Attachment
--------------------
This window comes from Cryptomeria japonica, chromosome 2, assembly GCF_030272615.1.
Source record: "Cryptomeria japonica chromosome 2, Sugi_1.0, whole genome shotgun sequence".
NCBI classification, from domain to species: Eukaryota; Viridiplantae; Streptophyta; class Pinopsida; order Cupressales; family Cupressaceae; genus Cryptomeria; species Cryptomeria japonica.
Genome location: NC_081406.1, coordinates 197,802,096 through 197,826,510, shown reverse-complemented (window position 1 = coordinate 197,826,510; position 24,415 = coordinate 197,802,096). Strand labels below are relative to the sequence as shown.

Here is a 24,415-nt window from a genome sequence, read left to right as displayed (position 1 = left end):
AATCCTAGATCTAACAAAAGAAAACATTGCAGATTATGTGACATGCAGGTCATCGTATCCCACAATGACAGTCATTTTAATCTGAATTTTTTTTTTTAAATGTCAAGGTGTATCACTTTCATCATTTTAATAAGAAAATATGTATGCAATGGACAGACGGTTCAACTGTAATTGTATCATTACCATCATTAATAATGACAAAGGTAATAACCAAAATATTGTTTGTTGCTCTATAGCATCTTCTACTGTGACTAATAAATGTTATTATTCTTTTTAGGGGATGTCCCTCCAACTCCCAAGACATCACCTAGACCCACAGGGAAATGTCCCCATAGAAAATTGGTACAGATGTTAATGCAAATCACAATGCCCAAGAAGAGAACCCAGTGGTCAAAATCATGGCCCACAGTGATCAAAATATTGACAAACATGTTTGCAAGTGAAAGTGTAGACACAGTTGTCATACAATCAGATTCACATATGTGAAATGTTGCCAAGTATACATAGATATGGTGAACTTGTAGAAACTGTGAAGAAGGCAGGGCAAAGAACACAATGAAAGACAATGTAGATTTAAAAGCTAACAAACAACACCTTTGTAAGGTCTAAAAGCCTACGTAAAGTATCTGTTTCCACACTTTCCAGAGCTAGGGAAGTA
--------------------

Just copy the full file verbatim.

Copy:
This window comes from Cryptomeria japonica, chromosome 2, assembly GCF_030272615.1.
Source record: "Cryptomeria japonica chromosome 2, Sugi_1.0, whole genome shotgun sequence".
NCBI classification, from domain to species: Eukaryota; Viridiplantae; Streptophyta; class Pinopsida; order Cupressales; family Cupressaceae; genus Cryptomeria; species Cryptomeria japonica.
Genome location: NC_081406.1, coordinates 197,802,096 through 197,826,510, shown reverse-complemented (window position 1 = coordinate 197,826,510; position 24,415 = coordinate 197,802,096). Strand labels below are relative to the sequence as shown.

Here is a 24,415-nt window from a genome sequence, read left to right as displayed (position 1 = left end):
AATCCTAGATCTAACAAAAGAAAACATTGCAGATTATGTGACATGCAGGTCATCGTATCCCACAATGACAGTCATTTTAATCTGAATTTTTTTTTTTAAATGTCAAGGTGTATCACTTTCATCATTTTAATAAGAAAATATGTATGCAATGGACAGACGGTTCAACTGTAATTGTATCATTACCATCATTAATAATGACAAAGGTAATAACCAAAATATTGTTTGTTGCTCTATAGCATCTTCTACTGTGACTAATAAATGTTATTATTCTTTTTAGGGGATGTCCCTCCAACTCCCAAGACATCACCTAGACCCACAGGGAAATGTCCCCATAGAAAATTGGTACAGATGTTAATGCAAATCACAATGCCCAAGAAGAGAACCCAGTGGTCAAAATCATGGCCCACAGTGATCAAAATATTGACAAACATGTTTGCAAGTGAAAGTGTAGACACAGTTGTCATACAATCAGATTCACATATGTGAAATGTTGCCAAGTATACATAGATATGGTGAACTTGTAGAAACTGTGAAGAAGGCAGGGCAAAGAACACAATGAAAGACAATGTAGATTTAAAAGCTAACAAACAACACCTTTGTAAGGTCTAAAAGCCTACGTAAAGTATCTGTTTCCACACTTTCCAGAGCTAGGGAAGTA